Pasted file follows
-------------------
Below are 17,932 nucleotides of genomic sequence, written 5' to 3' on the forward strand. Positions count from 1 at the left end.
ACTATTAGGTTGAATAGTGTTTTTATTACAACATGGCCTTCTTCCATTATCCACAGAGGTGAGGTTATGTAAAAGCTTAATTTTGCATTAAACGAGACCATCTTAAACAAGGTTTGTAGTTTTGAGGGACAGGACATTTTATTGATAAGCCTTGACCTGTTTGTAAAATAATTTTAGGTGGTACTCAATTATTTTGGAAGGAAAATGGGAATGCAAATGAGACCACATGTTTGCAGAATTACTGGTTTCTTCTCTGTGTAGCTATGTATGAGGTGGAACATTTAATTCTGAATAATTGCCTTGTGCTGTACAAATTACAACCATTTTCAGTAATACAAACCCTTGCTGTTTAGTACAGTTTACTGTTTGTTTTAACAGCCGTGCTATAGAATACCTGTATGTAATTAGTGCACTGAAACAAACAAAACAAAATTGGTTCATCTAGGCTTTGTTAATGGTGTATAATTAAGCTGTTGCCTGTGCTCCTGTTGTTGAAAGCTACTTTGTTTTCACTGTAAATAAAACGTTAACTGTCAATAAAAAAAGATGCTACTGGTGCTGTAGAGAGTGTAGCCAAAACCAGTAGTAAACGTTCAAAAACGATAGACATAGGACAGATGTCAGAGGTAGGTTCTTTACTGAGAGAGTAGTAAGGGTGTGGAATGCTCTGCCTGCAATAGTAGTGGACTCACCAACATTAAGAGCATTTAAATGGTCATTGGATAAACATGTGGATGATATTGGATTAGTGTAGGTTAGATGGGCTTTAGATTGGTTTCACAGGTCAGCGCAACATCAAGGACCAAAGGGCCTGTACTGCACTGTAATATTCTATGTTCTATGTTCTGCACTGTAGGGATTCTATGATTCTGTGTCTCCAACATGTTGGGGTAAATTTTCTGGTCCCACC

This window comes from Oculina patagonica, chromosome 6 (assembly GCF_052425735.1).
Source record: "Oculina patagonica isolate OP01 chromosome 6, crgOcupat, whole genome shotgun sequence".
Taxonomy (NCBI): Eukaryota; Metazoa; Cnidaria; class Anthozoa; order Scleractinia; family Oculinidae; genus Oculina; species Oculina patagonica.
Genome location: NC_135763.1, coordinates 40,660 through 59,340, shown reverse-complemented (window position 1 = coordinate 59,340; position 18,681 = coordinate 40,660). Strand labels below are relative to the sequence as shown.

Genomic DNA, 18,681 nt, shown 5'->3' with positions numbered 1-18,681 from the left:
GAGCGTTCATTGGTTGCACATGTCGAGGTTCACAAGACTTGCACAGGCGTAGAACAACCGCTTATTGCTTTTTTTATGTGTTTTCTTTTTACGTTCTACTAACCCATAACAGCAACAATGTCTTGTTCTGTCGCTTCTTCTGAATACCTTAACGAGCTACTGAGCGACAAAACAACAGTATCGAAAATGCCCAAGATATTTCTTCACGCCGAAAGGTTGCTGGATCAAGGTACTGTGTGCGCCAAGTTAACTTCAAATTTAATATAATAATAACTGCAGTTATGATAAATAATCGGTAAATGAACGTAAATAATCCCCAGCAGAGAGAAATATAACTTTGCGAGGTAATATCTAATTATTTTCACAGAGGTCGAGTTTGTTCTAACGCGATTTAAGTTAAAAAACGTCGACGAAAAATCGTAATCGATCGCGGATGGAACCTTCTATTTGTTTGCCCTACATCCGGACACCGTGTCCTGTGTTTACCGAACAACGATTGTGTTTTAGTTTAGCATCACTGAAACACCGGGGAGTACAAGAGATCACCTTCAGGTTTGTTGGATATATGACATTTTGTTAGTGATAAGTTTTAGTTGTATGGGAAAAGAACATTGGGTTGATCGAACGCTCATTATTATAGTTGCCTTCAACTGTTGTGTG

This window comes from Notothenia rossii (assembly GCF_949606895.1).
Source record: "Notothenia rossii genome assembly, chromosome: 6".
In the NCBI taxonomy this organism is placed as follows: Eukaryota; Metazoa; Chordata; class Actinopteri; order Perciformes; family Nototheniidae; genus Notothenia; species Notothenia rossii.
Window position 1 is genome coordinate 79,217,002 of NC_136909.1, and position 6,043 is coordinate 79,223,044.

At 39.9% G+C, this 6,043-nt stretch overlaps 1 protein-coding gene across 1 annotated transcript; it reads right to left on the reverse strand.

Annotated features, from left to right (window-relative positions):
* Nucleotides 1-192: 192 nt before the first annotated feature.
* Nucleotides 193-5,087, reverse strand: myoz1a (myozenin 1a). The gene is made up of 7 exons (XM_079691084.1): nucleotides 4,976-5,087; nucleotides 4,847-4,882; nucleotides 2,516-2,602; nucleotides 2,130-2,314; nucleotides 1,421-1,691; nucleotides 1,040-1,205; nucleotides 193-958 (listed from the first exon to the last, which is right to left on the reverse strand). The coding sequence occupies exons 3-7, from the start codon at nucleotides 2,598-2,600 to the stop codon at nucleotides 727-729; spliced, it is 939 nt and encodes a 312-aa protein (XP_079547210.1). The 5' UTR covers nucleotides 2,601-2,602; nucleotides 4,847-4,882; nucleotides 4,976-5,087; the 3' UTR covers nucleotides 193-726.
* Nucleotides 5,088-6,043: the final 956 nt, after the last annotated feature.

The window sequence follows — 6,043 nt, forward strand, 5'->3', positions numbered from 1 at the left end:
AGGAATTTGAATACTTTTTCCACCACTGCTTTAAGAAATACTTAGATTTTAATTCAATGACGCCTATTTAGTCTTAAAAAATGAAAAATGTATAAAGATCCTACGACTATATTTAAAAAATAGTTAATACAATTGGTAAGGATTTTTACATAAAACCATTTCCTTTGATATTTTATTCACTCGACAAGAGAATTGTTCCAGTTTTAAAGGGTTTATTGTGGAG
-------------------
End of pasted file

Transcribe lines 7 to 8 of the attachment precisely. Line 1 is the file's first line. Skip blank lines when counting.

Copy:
Genomic DNA, 18,681 nt, shown 5'->3' with positions numbered 1-18,681 from the left:
GAGCGTTCATTGGTTGCACATGTCGAGGTTCACAAGACTTGCACAGGCGTAGAACAACCGCTTATTGCTTTTTTTATGTGTTTTCTTTTTACGTTCTACTAACCCATAACAGCAACAATGTCTTGTTCTGTCGCTTCTTCTGAATACCTTAACGAGCTACTGAGCGACAAAACAACAGTATCGAAAATGCCCAAGATATTTCTTCACGCCGAAAGGTTGCTGGATCAAGGTACTGTGTGCGCCAAGTTAACTTCAAATTTAATATAATAATAACTGCAGTTATGATAAATAATCGGTAAATGAACGTAAATAATCCCCAGCAGAGAGAAATATAACTTTGCGAGGTAATATCTAATTATTTTCACAGAGGTCGAGTTTGTTCTAACGCGATTTAAGTTAAAAAACGTCGACGAAAAATCGTAATCGATCGCGGATGGAACCTTCTATTTGTTTGCCCTACATCCGGACACCGTGTCCTGTGTTTACCGAACAACGATTGTGTTTTAGTTTAGCATCACTGAAACACCGGGGAGTACAAGAGATCACCTTCAGGTTTGTTGGATATATGACATTTTGTTAGTGATAAGTTTTAGTTGTATGGGAAAAGAACATTGGGTTGATCGAACGCTCATTATTATAGTTGCCTTCAACTGTTGTGTG